Delusional waffle #Syria
Sunday, January 15, 2012 | 19:02 Beirut
“First, we cannot carry out internal reform without dealing with facts as they are on the ground, whether we like them or not. We cannot just hang on to a straw in the air. Neither the straw nor the air will carry us. This means falling. Under the pressure of the crisis, some talk about any solution and call for any solution. We shall not give ‘any’ solution. We shall only give ‘solutions.’ Solutions mean that the results are known beforehand. ‘Any solution’ will lead to the abyss.”
Delusional or supremely manipulative? Take you pick. Few of the sentiments in Syrian President Bashar al-Assad’s 15,000-word speech delivered on Tuesday to his supporters at the Damascus University, capture so perfectly the nonsense of Assad’s rambling reasons for why his regime has chosen the path of genocide rather than wholesale political reform.
The “facts as they are on the ground,” whether he likes them or not, show that his country is falling apart. After months of procrastination, months of ignoring the insistence of the international community that he stop murdering his people; after nearly three weeks into the catastrophic Arab League mission to assess the level of violence in the country and after a body count that by conservative estimates has exceeded 5,000, he can only resort to the hollow and outdated rhetoric of an era the Arab world is aching to leave behind.
His level of desperation was evident when he sought to link the killing and mayhem that has plagued Syria since March to the creation of Israel and the imperial reshaping of the Middle East. “What is taking place in Syria is part of what has been planned for the region for tens of years, as the dream of partition is still haunting the grandchildren of Sykes–Picot.” This has to be straw-clutching at its most sublime, a cynical attempt to reach deep into the souls of people whose lives have been shaped.
Assad tried to convince his people in the cobweb-ridden idea of Pan-Arabism that his regime was a beacon of Arab unity. “Arabism is a question of civilization, a question of common interests, common will and common religions.” These are fine words but in the last 40 years, his regime has operated outside this stirring narrative. He talks of “diversity” and “common interests” but the reality is that he, like his father before him, has created a system more akin to organized crime than that inspired by Pericles.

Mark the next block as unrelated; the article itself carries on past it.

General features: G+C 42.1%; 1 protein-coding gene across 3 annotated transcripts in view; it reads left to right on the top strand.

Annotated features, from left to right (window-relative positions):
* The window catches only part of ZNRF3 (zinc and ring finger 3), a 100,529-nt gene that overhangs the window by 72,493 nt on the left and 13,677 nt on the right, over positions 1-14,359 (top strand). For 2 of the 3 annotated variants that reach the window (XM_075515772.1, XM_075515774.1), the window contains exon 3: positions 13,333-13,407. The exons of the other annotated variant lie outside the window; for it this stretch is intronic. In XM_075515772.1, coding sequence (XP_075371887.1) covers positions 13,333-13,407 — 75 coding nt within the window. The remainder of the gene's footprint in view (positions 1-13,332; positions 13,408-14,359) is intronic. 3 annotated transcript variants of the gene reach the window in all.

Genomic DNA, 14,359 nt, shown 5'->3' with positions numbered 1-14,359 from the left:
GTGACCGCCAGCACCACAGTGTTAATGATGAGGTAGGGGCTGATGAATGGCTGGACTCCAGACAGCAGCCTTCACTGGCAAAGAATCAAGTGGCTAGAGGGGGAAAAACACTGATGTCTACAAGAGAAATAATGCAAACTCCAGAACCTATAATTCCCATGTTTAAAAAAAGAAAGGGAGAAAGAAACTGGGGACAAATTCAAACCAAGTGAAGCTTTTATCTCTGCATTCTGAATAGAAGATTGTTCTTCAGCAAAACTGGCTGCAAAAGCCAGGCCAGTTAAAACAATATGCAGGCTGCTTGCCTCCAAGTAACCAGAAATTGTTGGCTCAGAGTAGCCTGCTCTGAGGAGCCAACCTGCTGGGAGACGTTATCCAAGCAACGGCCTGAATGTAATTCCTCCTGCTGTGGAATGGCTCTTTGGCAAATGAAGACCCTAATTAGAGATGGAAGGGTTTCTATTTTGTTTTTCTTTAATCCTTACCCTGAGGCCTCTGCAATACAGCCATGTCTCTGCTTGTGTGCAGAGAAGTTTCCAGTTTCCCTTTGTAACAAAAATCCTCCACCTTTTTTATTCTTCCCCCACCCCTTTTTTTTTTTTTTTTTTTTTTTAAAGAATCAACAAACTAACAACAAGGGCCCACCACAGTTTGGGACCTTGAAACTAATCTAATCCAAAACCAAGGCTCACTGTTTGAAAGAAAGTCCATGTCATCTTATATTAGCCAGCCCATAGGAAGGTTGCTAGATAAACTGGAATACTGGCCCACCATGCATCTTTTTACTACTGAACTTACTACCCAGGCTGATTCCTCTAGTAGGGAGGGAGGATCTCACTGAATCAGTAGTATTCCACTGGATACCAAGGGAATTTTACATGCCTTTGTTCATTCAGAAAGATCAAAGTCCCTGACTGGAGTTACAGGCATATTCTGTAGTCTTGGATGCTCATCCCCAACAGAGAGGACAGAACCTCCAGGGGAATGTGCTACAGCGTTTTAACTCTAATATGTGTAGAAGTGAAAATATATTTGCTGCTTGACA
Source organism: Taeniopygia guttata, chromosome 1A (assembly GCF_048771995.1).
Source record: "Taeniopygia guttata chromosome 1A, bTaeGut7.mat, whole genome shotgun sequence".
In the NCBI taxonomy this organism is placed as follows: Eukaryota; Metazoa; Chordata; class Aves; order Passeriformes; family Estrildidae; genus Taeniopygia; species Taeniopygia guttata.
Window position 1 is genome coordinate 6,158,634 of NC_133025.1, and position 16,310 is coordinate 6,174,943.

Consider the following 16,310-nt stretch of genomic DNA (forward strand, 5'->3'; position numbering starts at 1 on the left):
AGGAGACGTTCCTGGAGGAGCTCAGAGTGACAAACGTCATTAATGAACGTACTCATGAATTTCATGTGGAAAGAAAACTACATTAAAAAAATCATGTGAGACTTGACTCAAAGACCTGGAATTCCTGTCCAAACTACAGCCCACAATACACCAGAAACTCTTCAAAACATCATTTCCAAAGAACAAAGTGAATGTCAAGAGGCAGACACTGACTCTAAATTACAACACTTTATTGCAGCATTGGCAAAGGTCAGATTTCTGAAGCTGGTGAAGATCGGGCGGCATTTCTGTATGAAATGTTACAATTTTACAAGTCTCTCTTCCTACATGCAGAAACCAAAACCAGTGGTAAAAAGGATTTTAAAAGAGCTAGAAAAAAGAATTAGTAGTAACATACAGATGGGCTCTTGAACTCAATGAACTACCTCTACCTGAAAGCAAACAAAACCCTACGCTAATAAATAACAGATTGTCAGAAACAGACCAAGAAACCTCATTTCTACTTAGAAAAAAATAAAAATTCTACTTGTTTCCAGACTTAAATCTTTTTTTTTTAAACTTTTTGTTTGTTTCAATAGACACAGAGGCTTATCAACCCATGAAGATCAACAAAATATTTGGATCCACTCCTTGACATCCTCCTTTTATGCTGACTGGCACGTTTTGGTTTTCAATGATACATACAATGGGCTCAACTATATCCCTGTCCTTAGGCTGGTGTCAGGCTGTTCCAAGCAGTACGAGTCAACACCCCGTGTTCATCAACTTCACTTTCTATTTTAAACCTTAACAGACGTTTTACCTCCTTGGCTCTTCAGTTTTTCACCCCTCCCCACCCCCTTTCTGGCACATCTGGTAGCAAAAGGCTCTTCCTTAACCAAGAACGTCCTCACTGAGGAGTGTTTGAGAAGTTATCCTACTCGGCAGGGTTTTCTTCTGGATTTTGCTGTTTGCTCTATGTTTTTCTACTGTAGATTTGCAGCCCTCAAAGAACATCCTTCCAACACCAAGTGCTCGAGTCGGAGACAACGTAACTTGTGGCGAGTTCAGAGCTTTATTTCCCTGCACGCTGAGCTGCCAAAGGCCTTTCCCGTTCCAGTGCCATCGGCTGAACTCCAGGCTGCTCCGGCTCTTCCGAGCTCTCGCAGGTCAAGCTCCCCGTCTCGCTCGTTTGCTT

How else does one explain the recent car bombs in Damascus and Wednesday’s death of a French TV reporter? The regime thinks by creating a sense of chaos, the world will take its side. Assad talks of foreign intervention and of terrorist mayhem. He even warns of the apocalyptic repercussions should his rock solid regime fall. But why should the Arab Spring not be a genuine awakening? It is one thing to protect a popular bona fide democracy with genuine political freedoms, transparency and human rights from any destabilizing elements. But Assad, in delivering his colorful speech, has clearly forgotten (it has, after all, been 40 years since his father seized power) that his country has suffered under the yoke of his family’s absolute rule, corruption and repression for too long. He has become the most destabilizing element of all.
The Arab League has done its bit but has found itself wanting. Indeed, there is a body of opinion that questions if the Arab league is in fact the proper body to hand out lessons in human rights, an argument raised by Assad in his Tuesday speech. “Imagine these countries that want to advise us about democracy! Where were these countries at that time? Their status is like the status of a smoking doctor who advises the patient to quit smoking while putting a cigarette in his mouth.”
It has done more than it ever has in its short history, but it is now time to cede the Syrian crisis to the UN, which must take a firm lead in ensuring that its already fragile reputation is not sullied further by its lack of action on what is rapidly turning into a humanitarian disaster.
Those Syrian people who have decided to forgo sectarianism and self interest in the name of freedom, care not one jot for the illusion that is Arabism; for Syria’s equally mythical lead in taking the fight to the Zionist enemy; Assad’s laughable paternal metaphors – “The state is like the mother who opens the way for her children to be the best every day in order to maintain security and avoid bloodshed” – nor his caution that reform is a defenseless “straw in the air.” They want freedom and they want an end to four decades of tyranny. They want a country and they want self-determination. How that self-determination eventually manifests itself is not for Assad to decide. His time is over. His departure cannot come soon enough.